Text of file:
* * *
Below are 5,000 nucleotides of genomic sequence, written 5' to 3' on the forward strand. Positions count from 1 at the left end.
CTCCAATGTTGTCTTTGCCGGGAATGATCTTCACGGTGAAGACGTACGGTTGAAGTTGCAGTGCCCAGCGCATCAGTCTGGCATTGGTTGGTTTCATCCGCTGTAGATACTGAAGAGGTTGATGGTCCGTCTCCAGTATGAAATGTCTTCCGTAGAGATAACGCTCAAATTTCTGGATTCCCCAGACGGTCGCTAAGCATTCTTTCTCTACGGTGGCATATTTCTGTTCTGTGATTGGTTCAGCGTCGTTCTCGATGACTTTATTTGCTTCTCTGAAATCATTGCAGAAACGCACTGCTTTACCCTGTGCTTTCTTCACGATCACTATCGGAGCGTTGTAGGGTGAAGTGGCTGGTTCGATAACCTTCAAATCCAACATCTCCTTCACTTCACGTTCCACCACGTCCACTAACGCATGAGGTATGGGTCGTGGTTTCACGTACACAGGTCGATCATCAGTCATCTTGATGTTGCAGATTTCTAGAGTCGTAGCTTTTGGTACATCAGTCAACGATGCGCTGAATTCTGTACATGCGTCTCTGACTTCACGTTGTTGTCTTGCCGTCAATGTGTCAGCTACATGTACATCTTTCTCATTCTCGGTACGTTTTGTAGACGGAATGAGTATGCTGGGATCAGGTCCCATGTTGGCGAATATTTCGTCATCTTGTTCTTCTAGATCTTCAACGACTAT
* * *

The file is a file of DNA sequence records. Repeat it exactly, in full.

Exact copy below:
Below are 5,000 nucleotides of genomic sequence, written 5' to 3' on the forward strand. Positions count from 1 at the left end.
CTCCAATGTTGTCTTTGCCGGGAATGATCTTCACGGTGAAGACGTACGGTTGAAGTTGCAGTGCCCAGCGCATCAGTCTGGCATTGGTTGGTTTCATCCGCTGTAGATACTGAAGAGGTTGATGGTCCGTCTCCAGTATGAAATGTCTTCCGTAGAGATAACGCTCAAATTTCTGGATTCCCCAGACGGTCGCTAAGCATTCTTTCTCTACGGTGGCATATTTCTGTTCTGTGATTGGTTCAGCGTCGTTCTCGATGACTTTATTTGCTTCTCTGAAATCATTGCAGAAACGCACTGCTTTACCCTGTGCTTTCTTCACGATCACTATCGGAGCGTTGTAGGGTGAAGTGGCTGGTTCGATAACCTTCAAATCCAACATCTCCTTCACTTCACGTTCCACCACGTCCACTAACGCATGAGGTATGGGTCGTGGTTTCACGTACACAGGTCGATCATCAGTCATCTTGATGTTGCAGATTTCTAGAGTCGTAGCTTTTGGTACATCAGTCAACGATGCGCTGAATTCTGTACATGCGTCTCTGACTTCACGTTGTTGTCTTGCCGTCAATGTGTCAGCTACATGTACATCTTTCTCATTCTCGGTACGTTTTGTAGACGGAATGAGTATGCTGGGATCAGGTCCCATGTTGGCGAATATTTCGTCATCTTGTTCTTCTAGATCTTCAACGACTAT